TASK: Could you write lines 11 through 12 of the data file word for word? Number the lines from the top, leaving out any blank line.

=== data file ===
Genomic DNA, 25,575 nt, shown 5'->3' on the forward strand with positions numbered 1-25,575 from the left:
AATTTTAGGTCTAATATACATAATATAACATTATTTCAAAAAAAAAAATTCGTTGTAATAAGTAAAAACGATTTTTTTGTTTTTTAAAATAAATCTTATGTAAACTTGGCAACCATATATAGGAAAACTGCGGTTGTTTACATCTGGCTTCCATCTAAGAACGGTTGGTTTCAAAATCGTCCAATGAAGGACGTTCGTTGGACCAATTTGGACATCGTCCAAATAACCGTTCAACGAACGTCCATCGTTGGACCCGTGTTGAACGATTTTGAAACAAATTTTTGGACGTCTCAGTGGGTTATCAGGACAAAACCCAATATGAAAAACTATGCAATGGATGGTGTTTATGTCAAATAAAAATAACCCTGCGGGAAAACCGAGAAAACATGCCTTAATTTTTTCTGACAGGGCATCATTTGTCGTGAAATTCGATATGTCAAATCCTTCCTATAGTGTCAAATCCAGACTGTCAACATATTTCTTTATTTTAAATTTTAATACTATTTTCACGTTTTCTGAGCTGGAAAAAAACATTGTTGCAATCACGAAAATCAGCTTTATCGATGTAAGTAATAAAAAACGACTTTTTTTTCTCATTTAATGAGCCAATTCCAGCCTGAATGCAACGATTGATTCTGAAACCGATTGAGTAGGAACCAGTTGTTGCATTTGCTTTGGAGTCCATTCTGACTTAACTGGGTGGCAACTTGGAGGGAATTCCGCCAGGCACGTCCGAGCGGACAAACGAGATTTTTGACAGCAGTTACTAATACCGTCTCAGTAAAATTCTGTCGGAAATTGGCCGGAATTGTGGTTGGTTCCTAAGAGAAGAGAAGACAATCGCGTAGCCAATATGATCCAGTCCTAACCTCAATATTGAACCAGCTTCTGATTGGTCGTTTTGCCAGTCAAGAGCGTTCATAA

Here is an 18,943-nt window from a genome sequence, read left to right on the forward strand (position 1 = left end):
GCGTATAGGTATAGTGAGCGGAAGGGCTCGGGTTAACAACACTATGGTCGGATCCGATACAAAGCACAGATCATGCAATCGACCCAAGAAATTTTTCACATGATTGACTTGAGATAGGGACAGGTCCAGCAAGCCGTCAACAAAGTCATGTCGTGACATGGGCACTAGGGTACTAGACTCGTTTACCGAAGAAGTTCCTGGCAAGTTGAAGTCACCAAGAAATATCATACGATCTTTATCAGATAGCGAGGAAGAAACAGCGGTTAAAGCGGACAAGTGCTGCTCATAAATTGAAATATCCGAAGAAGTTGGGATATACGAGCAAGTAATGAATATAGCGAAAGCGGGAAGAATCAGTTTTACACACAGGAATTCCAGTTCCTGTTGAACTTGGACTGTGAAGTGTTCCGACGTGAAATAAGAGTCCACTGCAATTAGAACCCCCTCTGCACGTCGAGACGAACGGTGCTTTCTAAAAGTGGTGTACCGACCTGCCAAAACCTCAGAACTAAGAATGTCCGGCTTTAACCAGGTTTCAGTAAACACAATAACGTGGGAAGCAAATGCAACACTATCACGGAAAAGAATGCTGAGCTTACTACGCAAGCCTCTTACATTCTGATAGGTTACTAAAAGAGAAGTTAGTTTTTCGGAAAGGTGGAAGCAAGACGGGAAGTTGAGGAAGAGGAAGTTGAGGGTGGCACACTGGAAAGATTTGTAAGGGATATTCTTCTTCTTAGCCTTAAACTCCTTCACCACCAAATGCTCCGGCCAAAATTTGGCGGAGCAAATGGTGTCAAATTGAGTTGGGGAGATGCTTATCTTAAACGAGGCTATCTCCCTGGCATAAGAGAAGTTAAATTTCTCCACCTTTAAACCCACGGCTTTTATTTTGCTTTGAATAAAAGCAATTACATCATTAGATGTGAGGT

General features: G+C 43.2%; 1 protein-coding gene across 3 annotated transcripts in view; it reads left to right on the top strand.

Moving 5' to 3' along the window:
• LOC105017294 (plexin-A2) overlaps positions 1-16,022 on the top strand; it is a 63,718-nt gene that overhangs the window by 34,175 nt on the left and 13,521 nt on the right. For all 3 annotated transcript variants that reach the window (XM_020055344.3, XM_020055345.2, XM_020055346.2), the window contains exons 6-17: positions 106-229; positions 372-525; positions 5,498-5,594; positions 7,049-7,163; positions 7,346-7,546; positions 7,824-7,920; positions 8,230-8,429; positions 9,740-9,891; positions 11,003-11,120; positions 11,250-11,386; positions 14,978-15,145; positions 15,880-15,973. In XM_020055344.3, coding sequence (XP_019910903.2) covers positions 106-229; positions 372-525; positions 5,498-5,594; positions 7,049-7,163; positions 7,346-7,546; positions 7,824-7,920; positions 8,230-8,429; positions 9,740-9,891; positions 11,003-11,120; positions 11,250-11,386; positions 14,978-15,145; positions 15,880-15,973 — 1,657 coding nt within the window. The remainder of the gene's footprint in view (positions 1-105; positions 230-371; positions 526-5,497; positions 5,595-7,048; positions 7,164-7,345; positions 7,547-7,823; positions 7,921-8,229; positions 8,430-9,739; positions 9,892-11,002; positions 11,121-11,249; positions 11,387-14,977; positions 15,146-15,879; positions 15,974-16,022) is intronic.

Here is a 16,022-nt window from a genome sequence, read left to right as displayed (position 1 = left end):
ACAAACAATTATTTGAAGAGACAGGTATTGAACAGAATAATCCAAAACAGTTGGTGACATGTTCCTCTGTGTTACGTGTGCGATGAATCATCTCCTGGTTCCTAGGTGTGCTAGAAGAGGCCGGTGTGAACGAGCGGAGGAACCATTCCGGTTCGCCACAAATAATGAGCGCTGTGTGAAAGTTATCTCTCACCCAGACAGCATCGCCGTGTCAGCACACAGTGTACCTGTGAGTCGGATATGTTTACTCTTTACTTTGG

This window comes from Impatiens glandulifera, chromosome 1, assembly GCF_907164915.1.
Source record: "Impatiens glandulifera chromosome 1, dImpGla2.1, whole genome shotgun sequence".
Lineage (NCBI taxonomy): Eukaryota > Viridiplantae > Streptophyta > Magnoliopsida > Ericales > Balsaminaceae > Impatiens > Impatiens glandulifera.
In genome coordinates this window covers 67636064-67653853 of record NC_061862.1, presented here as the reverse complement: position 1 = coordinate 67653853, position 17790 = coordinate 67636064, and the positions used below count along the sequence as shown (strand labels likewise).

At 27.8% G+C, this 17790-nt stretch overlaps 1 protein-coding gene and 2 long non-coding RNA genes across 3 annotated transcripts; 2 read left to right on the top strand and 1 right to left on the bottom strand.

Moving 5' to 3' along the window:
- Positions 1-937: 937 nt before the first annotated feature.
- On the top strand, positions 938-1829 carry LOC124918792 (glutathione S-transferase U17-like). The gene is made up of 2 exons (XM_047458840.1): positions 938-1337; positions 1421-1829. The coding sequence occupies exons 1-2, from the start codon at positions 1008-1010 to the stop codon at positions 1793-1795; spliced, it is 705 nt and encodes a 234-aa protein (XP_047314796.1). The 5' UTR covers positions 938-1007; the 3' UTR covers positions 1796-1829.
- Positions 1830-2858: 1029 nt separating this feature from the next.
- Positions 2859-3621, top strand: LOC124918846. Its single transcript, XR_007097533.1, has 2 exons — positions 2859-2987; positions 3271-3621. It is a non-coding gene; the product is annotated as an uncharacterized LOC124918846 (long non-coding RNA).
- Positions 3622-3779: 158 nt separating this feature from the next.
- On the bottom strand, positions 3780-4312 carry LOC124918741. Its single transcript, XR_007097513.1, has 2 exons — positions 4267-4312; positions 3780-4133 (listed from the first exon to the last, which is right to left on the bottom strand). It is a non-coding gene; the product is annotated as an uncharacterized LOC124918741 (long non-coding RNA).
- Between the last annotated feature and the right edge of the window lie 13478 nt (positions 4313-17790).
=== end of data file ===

Source record: "Impatiens glandulifera chromosome 1, dImpGla2.1, whole genome shotgun sequence".
Lineage (NCBI taxonomy): Eukaryota > Viridiplantae > Streptophyta > Magnoliopsida > Ericales > Balsaminaceae > Impatiens > Impatiens glandulifera.